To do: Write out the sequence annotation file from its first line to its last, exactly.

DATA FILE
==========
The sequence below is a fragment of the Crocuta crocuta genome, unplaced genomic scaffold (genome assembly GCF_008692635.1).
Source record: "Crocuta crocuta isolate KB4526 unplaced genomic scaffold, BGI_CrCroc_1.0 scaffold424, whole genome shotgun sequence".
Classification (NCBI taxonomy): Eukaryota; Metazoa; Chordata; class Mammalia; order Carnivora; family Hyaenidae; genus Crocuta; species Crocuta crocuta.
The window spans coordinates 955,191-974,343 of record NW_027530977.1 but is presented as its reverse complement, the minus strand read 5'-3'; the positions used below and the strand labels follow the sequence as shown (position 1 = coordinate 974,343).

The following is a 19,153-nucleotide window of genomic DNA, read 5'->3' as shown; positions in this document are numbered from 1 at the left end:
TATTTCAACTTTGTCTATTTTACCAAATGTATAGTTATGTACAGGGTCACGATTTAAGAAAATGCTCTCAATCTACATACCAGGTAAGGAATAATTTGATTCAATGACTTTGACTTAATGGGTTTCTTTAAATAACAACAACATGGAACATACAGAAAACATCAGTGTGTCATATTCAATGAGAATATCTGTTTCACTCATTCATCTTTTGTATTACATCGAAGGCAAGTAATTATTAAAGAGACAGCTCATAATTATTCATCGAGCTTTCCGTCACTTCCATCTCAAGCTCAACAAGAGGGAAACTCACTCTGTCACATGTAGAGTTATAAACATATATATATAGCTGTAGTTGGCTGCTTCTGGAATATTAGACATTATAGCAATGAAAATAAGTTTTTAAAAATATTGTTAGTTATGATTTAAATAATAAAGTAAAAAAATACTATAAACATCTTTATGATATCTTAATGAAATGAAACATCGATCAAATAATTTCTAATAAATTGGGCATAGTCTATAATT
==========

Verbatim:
The sequence below is a fragment of the Crocuta crocuta genome, unplaced genomic scaffold (genome assembly GCF_008692635.1).
Source record: "Crocuta crocuta isolate KB4526 unplaced genomic scaffold, BGI_CrCroc_1.0 scaffold424, whole genome shotgun sequence".
Classification (NCBI taxonomy): Eukaryota; Metazoa; Chordata; class Mammalia; order Carnivora; family Hyaenidae; genus Crocuta; species Crocuta crocuta.
The window spans coordinates 955,191-974,343 of record NW_027530977.1 but is presented as its reverse complement, the minus strand read 5'-3'; the positions used below and the strand labels follow the sequence as shown (position 1 = coordinate 974,343).

The following is a 19,153-nucleotide window of genomic DNA, read 5'->3' as shown; positions in this document are numbered from 1 at the left end:
TATTTCAACTTTGTCTATTTTACCAAATGTATAGTTATGTACAGGGTCACGATTTAAGAAAATGCTCTCAATCTACATACCAGGTAAGGAATAATTTGATTCAATGACTTTGACTTAATGGGTTTCTTTAAATAACAACAACATGGAACATACAGAAAACATCAGTGTGTCATATTCAATGAGAATATCTGTTTCACTCATTCATCTTTTGTATTACATCGAAGGCAAGTAATTATTAAAGAGACAGCTCATAATTATTCATCGAGCTTTCCGTCACTTCCATCTCAAGCTCAACAAGAGGGAAACTCACTCTGTCACATGTAGAGTTATAAACATATATATATAGCTGTAGTTGGCTGCTTCTGGAATATTAGACATTATAGCAATGAAAATAAGTTTTTAAAAATATTGTTAGTTATGATTTAAATAATAAAGTAAAAAAATACTATAAACATCTTTATGATATCTTAATGAAATGAAACATCGATCAAATAATTTCTAATAAATTGGGCATAGTCTATAATT